Calls for UAE to open Islamist trial

2013-04-03 20:32
(Picture: Shutterstock [])

(Picture: Shutterstock [])

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Dubai - Seven international human rights groups on Wednesday criticised a "secret" trial in the United Arab Emirates of 94 Islamist dissidents, saying refusal to open it up to the public was suspect.

The groups, including Amnesty International and Human Rights Watch (HRW), said refusal by authorities to bar even relatives of the defendants from attending court proceedings violates fair trial rights.

"Preventing independent monitors and family members from entering the court only increases the suspicions as to why the authorities need to hide what is being said and done inside," said Sarah Leah Whitson, HRW regional director.

"If the UAE authorities can present admissible and credible evidence that these defendants have committed crimes, why would they shroud the proceedings in secrecy," she asked.

The statement also pointed to the arrest of Abdullah al-Hadidi, the son of one of the defendants, who was detained on 21 March on charges of "publishing in bad faith false details of a public trial via the internet."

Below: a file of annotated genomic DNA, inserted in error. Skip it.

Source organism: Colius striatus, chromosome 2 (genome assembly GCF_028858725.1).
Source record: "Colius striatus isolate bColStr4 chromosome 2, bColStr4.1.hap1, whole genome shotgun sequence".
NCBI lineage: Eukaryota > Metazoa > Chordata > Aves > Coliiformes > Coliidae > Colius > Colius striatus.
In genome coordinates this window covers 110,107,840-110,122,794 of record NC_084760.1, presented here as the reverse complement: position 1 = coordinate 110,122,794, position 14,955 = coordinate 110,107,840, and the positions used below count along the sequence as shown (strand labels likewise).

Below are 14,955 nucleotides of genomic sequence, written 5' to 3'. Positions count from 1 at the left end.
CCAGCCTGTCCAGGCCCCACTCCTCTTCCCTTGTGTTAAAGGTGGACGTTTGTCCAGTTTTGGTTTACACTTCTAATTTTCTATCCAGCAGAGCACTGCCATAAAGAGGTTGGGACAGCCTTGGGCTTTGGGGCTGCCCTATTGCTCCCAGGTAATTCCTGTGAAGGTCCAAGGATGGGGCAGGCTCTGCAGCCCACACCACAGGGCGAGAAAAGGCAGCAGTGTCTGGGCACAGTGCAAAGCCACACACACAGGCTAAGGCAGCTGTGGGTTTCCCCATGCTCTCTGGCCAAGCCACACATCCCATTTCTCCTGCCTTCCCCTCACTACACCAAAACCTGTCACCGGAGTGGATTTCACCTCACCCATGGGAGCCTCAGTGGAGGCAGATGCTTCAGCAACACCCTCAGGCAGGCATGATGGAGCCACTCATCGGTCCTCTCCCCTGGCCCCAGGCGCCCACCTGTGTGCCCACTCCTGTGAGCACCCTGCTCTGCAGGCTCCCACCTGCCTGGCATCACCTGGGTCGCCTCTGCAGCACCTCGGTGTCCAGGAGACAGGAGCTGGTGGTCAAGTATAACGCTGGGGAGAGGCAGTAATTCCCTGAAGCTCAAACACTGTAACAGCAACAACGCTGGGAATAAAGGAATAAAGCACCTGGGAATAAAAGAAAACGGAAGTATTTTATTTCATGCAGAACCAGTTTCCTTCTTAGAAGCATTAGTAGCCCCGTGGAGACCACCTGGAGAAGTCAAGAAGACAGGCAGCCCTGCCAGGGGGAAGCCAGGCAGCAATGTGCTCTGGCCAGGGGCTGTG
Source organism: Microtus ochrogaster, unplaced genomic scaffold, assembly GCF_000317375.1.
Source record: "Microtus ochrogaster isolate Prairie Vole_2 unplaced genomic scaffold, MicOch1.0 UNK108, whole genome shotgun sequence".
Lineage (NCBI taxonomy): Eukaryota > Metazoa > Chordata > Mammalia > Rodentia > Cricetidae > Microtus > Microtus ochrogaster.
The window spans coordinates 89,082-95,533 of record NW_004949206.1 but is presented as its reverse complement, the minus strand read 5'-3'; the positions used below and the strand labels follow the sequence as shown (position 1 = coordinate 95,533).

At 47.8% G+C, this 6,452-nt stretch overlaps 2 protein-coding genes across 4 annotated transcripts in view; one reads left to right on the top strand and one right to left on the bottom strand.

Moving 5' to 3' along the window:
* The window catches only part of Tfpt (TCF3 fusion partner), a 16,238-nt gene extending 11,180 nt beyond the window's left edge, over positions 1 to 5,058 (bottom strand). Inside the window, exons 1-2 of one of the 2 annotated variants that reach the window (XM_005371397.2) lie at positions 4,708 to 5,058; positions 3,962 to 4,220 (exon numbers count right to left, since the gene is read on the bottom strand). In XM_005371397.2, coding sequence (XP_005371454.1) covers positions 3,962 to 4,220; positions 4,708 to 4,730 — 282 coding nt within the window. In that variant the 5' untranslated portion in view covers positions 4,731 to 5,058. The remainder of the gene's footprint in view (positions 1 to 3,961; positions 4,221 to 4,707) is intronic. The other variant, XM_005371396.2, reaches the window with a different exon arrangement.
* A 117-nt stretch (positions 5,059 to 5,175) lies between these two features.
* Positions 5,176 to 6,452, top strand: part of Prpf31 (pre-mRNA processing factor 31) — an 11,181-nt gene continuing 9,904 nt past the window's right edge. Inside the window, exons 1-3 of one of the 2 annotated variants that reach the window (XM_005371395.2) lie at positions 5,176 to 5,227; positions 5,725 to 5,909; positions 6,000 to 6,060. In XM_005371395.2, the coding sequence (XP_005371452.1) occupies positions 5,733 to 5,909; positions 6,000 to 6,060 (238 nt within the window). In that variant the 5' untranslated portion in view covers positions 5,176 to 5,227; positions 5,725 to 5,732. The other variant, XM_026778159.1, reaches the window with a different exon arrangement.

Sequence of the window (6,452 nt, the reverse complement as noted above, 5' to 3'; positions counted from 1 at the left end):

Defendants' relatives were allowed to attend hearings when the trial opened on 4 March, but authorities announced on 20 March they would stop letting them into the courtroom.

"The detention of Abdullah al-Hadidi appears to be an escalation of the authorities' attempts to obstruct independent scrutiny of the trial," the statement said.

The watchdogs, who also include Arab rights groups, also urged UAE authorities to investigate "allegations of torture" made by the defendants, whom they describe as "critics of the government”.

Group linked to Muslim Brotherhood

Prosecutors say the accused are linked to the Al-Islah group, which has ties with the outlawed Muslim Brotherhood.

Attorney General Salem Kobaish has said they would be tried for "having created and led a movement aimed at opposing the basic foundations on which the state's political system is built and at seizing power”.

The defendants have pleaded not guilty, and the next hearing is set for 16 April at the state security court in Abu Dhabi.

According to Wednesday's statement, eight of the defendants - who include women - are being tried in absentia and all of them face sentences of up to 15 years.

It said detainees include prominent human rights lawyers Mohammed al-Roken and Mohammed al-Mansoori, as well as judges, lawyers, teachers and student leaders.

The trial is the largest in the history of the UAE, which has not seen any of the widespread pro-reform protests that have swept other Arab countries, although authorities have stepped up a crackdown on dissent and calls for democratic reform.

Read more on:    amnesty international  |  hrw  |  uae  |  human rights

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